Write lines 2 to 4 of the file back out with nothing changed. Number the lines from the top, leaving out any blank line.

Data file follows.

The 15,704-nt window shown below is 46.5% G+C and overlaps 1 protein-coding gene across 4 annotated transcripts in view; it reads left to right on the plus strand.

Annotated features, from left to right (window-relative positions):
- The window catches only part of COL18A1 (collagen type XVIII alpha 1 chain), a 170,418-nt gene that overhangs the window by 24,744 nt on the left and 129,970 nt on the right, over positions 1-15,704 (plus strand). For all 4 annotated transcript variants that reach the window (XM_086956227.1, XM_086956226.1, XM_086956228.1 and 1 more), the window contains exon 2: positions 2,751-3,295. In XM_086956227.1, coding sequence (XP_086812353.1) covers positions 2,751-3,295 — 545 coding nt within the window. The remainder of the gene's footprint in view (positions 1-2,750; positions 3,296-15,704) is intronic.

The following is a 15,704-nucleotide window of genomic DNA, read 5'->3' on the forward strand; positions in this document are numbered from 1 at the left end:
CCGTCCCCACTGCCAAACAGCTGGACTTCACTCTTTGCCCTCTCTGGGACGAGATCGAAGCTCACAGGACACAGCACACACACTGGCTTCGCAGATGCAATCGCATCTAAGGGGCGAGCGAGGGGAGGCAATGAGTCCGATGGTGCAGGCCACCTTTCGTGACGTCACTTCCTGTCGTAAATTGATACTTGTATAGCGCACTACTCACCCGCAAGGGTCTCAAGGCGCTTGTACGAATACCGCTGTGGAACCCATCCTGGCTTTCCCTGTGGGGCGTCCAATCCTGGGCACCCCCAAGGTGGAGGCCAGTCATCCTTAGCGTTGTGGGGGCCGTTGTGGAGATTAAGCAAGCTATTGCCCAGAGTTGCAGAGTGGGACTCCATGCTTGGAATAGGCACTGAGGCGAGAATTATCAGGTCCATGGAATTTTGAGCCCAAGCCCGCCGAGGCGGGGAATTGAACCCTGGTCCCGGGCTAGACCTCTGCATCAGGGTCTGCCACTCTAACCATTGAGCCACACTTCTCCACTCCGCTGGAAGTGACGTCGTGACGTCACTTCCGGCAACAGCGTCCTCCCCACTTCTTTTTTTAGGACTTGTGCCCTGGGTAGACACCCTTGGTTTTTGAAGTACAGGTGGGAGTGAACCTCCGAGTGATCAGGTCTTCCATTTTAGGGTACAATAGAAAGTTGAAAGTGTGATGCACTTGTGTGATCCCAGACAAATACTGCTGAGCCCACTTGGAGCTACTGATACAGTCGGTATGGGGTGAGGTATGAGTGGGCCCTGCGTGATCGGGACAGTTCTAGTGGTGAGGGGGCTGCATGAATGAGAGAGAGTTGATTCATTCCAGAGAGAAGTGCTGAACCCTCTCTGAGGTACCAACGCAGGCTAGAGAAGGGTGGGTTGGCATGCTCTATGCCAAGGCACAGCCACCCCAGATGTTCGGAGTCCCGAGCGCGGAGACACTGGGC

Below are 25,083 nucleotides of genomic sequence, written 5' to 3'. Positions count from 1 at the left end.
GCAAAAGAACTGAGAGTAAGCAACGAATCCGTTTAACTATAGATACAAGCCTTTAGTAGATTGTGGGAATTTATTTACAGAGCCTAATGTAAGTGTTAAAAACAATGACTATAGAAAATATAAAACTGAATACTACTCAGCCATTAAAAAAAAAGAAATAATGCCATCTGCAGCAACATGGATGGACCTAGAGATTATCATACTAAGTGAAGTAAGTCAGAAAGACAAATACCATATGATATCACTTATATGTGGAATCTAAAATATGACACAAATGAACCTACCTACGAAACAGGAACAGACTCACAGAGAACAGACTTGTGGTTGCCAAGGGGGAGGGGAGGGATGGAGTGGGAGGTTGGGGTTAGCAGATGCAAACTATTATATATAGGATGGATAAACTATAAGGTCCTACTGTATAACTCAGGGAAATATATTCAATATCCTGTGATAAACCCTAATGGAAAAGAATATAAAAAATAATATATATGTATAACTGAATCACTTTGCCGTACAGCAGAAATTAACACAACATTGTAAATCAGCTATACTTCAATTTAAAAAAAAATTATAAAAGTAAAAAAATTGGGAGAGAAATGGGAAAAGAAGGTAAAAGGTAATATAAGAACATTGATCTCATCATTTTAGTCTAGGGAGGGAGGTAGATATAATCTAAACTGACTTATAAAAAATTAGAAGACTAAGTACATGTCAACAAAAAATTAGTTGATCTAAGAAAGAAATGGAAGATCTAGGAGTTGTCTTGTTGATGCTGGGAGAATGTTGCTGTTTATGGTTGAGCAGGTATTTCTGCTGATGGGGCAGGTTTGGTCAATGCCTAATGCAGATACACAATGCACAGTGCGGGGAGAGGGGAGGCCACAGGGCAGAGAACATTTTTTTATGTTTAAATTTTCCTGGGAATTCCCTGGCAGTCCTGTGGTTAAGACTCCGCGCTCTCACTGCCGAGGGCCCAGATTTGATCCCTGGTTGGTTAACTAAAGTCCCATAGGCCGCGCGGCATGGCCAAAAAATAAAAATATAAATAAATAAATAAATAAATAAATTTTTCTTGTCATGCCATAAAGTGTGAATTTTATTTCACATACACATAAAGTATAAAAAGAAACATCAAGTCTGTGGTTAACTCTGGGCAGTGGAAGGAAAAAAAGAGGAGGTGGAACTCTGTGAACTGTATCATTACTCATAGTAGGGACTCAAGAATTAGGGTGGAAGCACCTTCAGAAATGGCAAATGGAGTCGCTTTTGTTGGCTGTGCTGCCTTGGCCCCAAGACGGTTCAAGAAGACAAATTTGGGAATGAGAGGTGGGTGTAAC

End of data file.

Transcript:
Annotated features, from left to right (window-relative positions):
- The window catches only part of COL18A1 (collagen type XVIII alpha 1 chain), a 170,418-nt gene that overhangs the window by 24,744 nt on the left and 129,970 nt on the right, over positions 1-15,704 (plus strand). For all 4 annotated transcript variants that reach the window (XM_086956227.1, XM_086956226.1, XM_086956228.1 and 1 more), the window contains exon 2: positions 2,751-3,295. In XM_086956227.1, coding sequence (XP_086812353.1) covers positions 2,751-3,295 — 545 coding nt within the window. The remainder of the gene's footprint in view (positions 1-2,750; positions 3,296-15,704) is intronic.

The following is a 15,704-nucleotide window of genomic DNA, read 5'->3' on the forward strand; positions in this document are numbered from 1 at the left end: